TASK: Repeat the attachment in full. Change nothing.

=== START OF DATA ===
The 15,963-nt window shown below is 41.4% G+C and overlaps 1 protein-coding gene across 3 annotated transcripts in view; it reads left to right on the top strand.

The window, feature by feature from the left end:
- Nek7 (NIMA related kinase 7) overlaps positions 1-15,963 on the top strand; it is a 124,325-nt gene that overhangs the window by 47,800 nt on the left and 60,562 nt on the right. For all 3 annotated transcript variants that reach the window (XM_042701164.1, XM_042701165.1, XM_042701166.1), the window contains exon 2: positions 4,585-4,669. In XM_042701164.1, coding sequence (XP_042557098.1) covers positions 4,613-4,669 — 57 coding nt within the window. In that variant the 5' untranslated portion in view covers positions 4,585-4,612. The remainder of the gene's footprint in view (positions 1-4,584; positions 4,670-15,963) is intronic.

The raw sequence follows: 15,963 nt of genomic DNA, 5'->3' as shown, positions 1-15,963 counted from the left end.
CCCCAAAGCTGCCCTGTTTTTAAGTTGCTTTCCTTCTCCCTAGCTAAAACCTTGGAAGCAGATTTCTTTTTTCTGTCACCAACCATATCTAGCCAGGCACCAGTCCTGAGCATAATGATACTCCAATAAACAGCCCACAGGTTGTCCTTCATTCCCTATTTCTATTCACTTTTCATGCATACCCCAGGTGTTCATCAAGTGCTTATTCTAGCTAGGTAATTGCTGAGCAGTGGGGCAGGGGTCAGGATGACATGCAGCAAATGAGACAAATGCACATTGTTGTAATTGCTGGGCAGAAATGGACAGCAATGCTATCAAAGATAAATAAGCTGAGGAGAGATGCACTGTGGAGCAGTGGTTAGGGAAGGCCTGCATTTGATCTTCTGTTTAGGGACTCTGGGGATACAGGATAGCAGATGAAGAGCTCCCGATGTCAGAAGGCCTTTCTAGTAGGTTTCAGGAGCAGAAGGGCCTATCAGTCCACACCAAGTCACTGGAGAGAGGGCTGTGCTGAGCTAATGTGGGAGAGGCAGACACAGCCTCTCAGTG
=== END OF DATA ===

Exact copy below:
The 15,963-nt window shown below is 41.4% G+C and overlaps 1 protein-coding gene across 3 annotated transcripts in view; it reads left to right on the top strand.

The window, feature by feature from the left end:
- Nek7 (NIMA related kinase 7) overlaps positions 1-15,963 on the top strand; it is a 124,325-nt gene that overhangs the window by 47,800 nt on the left and 60,562 nt on the right. For all 3 annotated transcript variants that reach the window (XM_042701164.1, XM_042701165.1, XM_042701166.1), the window contains exon 2: positions 4,585-4,669. In XM_042701164.1, coding sequence (XP_042557098.1) covers positions 4,613-4,669 — 57 coding nt within the window. In that variant the 5' untranslated portion in view covers positions 4,585-4,612. The remainder of the gene's footprint in view (positions 1-4,584; positions 4,670-15,963) is intronic.

The raw sequence follows: 15,963 nt of genomic DNA, 5'->3' as shown, positions 1-15,963 counted from the left end.
CCCCAAAGCTGCCCTGTTTTTAAGTTGCTTTCCTTCTCCCTAGCTAAAACCTTGGAAGCAGATTTCTTTTTTCTGTCACCAACCATATCTAGCCAGGCACCAGTCCTGAGCATAATGATACTCCAATAAACAGCCCACAGGTTGTCCTTCATTCCCTATTTCTATTCACTTTTCATGCATACCCCAGGTGTTCATCAAGTGCTTATTCTAGCTAGGTAATTGCTGAGCAGTGGGGCAGGGGTCAGGATGACATGCAGCAAATGAGACAAATGCACATTGTTGTAATTGCTGGGCAGAAATGGACAGCAATGCTATCAAAGATAAATAAGCTGAGGAGAGATGCACTGTGGAGCAGTGGTTAGGGAAGGCCTGCATTTGATCTTCTGTTTAGGGACTCTGGGGATACAGGATAGCAGATGAAGAGCTCCCGATGTCAGAAGGCCTTTCTAGTAGGTTTCAGGAGCAGAAGGGCCTATCAGTCCACACCAAGTCACTGGAGAGAGGGCTGTGCTGAGCTAATGTGGGAGAGGCAGACACAGCCTCTCAGTG